County reports $4.5 million budget surplus

September 23, 1998|By BRENDAN KIRBY

Washington County government had a surplus of more than $4.5 million in budget year 1998, according to preliminary results reported Tuesday.

The surplus gives the Washington County Commissioners extra money to beef up the county's cash reserves, increase education spending and reduce borrowing.

"We had a real strong year with just about all the funds," Finance Director Debra S. Bastian said.

Bastian said the county's long-range plan to cut the water and sewer debt is on target.

"For the third year in a row, we will not have to borrow any money for water and sewer projects," she said.

The county subsidized the water and sewer budget with $2.7 million from the general fund. The budget ran a surplus in fiscal 1998 of nearly $1.6 million, Bastian said.


Bastian said the county will put the savings back into debt-reduction efforts. She said the county budgeted for surpluses to offset annual debt payments in 2000 and 2001, when the amount will jump from $3 million to $5 million.

The commissioners pointed to the report as evidence that the county has turned the corner on its water and sewer problems.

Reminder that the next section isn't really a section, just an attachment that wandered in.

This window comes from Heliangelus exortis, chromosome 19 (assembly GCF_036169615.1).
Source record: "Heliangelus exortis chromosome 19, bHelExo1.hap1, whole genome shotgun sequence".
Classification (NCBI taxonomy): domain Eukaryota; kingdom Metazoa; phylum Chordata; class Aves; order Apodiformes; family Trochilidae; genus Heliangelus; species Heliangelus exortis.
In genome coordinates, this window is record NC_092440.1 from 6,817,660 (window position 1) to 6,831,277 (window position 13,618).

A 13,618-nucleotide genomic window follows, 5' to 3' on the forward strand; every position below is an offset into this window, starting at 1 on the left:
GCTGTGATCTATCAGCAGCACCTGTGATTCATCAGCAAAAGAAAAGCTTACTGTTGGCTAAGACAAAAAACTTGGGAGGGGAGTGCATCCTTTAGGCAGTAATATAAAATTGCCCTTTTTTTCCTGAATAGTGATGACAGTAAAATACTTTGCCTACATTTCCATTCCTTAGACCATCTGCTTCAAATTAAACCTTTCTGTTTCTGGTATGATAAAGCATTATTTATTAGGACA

"Clearly, 1998 has been a very positive year for the county," Commissioners President Gregory I. Snook said.

Commissioner R. Lee Downey nodded approvingly at an upward trend in a bar graph showing the water and sewer operating budgets.

"You can see this hasn't been just a one-prong attack in raising rates," he said. "You see those graphs. We've turned things around."

Bastian estimated the general fund surplus for fiscal 1998 will be more than 4 percent of the budget.

Of the nearly $4.6 million surplus, the County Commissioners already have committed $935,159 to school funding, $907,000 for cash reserves and $135,000 for capital outlays, Bastian said.

The commissioners voted 5-0 on Tuesday to set aside the remaining $2.6 million surplus for capital improvement projects. This will reduce the amount of money the county must borrow this fiscal year, Bastian said.

The surplus could be used to beef up funding for the renovation of South Hagerstown High School and to ensure that the county's computer systems comply with the so-called year 2000 problem.

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